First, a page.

This proposal will not lead to peace in the coming weeks or months or maybe ever—and it may lead to an immediate outbreak of violence in the Palestinian territories. But, I think by recognizing the harsh realities on the ground and leveraging the unique position of the U.S. in the Middle East, it might open a process that will reduce tension in the region. Based on my early assessment of the plan, it is an effort worth taking.
At the core of the new plan, the Trump administration has declared support for an independent, sovereign State of Palestine with a capital on the outskirts of East Jerusalem. It’s a startling turnabout for an administration that controversially moved the U.S. embassy to Jerusalem in 2018 and recognized Israeli control over the Golan Heights. Trump has also gotten Prime Minister Benjamin Netanyahu and his chief rival Benny Gantz on board. Netanyahu today called the Trump plan a realistic path to peace. Gantz told me, “I applaud President Trump for his leadership and will do everything in my power to translate his plan into reality following the elections in Israel.” Both Netanyahu and Gantz expressed support for recognizing a State of Palestine. In addition, once the plan is formally implemented by the Israeli government, Israel would freeze settlement construction or expansion in areas that, according to the plan, would become the future State of Palestine, for up to four years.
The starting point of the Trump team’s view that more geopolitical honesty might change the game. Previous U.S. governments presented themselves as neutral arbiters between Israelis and Palestinians; neither side ever took that claim seriously. The Trump administration has never hidden its pro-Israel bias and, as expected, its peace plan is the most pro-Israel proposal ever to be put forward by Washington. It aims to contain, not roll back, Israeli settlements, giving Palestinians a smaller plot of land for their state, about 70% of the West Bank. It also rejects the long-standing Palestinian claim to control over the Temple Mount/Haram al-Sharif and it will remain under Jordanian custodianship.
But this is just the plan laid out by the Trump team and supported by Israel’s leadership. To be clear as of my writing, the Palestinian leadership hasn’t agreed to any of this. For two years, they’ve publicly refused to meet with Trump officials. In addition to anger over the Jerusalem embassy move and the recognition of the Golan Heights, Palestinian leaders are furious about a series of Trump administration moves targeted at their political and economic standing, including the U.S. decision to cut off funding for Palestinian refugee programs and to shutter the Palestinian office in Washington. Importantly, however, the plan is not final. Senior administration officials told me that there is still “meat on the bone” if the Palestinians decide to start talking. They will face pressure from across the region to do so. As a senior Arab diplomat involved in the negotiations told me, “We strongly encourage the two parties to sit down and engage directly with American leadership.”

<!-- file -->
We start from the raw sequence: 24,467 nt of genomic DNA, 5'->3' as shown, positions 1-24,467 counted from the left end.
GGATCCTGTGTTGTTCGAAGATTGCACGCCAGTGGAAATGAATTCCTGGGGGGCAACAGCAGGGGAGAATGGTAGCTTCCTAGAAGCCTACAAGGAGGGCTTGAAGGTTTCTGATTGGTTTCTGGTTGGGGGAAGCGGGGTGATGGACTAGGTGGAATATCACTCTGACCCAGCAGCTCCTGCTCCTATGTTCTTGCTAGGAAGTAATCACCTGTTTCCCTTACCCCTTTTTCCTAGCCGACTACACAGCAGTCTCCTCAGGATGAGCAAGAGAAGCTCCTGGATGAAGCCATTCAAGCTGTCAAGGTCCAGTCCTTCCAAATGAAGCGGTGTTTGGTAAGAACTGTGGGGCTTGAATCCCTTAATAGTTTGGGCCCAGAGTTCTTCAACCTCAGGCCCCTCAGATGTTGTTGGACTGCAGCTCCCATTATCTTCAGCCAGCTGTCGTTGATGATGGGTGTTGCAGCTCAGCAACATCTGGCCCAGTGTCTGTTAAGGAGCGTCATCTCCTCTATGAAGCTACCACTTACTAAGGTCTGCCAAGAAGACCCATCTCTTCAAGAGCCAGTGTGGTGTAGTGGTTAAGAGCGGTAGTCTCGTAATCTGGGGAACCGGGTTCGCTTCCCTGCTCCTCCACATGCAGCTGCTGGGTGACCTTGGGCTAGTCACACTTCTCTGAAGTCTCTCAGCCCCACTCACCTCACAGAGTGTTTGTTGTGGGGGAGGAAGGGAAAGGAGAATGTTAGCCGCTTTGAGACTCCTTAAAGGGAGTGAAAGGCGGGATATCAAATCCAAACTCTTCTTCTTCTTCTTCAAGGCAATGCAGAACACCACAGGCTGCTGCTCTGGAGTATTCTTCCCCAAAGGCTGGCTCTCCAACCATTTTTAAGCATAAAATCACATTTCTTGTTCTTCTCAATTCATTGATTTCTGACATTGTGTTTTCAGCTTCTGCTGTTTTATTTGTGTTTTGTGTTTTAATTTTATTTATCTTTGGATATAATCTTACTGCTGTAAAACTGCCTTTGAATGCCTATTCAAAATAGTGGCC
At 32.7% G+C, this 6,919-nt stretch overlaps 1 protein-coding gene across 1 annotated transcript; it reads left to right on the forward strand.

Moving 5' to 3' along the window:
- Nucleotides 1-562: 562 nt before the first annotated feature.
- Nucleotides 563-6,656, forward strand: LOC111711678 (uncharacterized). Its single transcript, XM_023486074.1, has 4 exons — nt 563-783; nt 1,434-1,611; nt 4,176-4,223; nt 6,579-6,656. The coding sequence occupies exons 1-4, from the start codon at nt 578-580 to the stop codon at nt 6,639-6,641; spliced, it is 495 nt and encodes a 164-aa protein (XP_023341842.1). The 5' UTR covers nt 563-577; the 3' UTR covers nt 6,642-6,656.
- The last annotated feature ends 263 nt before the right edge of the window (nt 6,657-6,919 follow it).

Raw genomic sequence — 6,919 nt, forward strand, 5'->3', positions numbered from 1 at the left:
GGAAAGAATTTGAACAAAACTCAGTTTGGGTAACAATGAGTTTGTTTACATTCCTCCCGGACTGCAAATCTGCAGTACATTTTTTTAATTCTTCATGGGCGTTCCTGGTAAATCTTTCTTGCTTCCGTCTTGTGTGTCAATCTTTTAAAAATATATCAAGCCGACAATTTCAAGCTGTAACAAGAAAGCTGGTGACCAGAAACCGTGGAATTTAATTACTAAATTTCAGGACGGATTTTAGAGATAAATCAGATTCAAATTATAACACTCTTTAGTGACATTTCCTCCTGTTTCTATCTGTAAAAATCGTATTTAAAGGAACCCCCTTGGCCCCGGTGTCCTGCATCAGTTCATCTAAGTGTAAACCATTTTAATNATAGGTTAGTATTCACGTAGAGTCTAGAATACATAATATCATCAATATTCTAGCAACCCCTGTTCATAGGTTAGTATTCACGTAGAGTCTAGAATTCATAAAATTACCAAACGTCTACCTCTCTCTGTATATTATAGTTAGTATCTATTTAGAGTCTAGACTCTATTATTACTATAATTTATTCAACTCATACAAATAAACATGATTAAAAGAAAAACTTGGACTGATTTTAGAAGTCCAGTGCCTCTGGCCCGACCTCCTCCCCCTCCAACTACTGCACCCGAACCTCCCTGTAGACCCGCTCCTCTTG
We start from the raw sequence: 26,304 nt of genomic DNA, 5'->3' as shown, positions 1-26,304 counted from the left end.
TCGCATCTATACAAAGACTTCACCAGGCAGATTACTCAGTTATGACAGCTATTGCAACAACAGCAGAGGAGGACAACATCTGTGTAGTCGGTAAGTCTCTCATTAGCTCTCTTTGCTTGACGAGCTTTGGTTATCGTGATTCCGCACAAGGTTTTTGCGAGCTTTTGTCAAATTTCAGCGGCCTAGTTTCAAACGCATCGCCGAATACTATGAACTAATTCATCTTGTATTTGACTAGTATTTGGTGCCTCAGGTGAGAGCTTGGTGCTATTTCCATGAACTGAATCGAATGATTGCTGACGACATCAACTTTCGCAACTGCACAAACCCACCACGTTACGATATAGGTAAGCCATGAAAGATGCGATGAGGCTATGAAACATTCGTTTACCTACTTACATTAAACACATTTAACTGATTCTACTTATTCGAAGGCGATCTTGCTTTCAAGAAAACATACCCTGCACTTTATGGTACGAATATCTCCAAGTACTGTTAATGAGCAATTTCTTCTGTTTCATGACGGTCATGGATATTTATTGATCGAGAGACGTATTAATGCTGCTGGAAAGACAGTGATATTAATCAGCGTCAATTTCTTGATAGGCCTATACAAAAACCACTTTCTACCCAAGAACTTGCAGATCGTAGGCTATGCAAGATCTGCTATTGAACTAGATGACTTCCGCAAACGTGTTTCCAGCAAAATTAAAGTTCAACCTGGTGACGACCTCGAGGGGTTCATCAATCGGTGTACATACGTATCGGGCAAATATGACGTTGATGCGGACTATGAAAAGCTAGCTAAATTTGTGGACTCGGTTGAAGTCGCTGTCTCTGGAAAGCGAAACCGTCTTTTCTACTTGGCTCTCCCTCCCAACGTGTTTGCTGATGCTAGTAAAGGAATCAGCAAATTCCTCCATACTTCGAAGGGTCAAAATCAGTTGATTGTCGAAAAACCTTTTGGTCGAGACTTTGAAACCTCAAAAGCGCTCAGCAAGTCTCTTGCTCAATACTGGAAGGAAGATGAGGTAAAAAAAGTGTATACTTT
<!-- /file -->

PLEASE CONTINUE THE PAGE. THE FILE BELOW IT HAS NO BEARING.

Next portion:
Taken within the context of the rest of Trump’s foreign policy, this deal is an outlier. The plan is detailed and thoughtful, unlike the agreement announced with North Korea. It emphasizes diplomatic engagement, unlike the administration’s Iran policy. Most surprising, one of the most unilaterally-oriented of administrations takes a multilateral approach to resolving one of the world’s thorniest conflicts. The administration has worked with European and Arab diplomats to craft this plan, a fact that will become apparent as prominent Arab states likely release supportive statements in coming days. The U.S. may not be an honest broker between Israel and Palestine, but it’s proving to be an honest broker between Israel and the Gulf Arab states. Geopolitically, it’s worth considering which is more important.
The Trump plan has embraced several blunt realities in the Israeli-Palestinian conflict. First, with a vast expansion in settlement activity over the past two decades, Israelis are winning the territorial war for the West Bank. While a majority of settlers live near Israel proper, small numbers of committed, well-armed settlers are establishing outposts in strategic areas in the West Bank designed to break up a future Palestinian state. The Trump plan offers Palestinians a way to stem that territorial bleeding.
Second, the plan also underscores the reality that Palestinian leaders have lost the active support of much of the Arab world, where leaders worry much more about Iran, Yemen, Syria, Libya, ISIS and domestic economic development. That’s a development over more than a decade, but Trump has seized on this reality in ways his predecessors haven’t. As Kushner told me: “The United States is now energy independent. Our national interest in the Middle East is less focused on oil than countering extremism, empowering allies, and fostering long term stability.”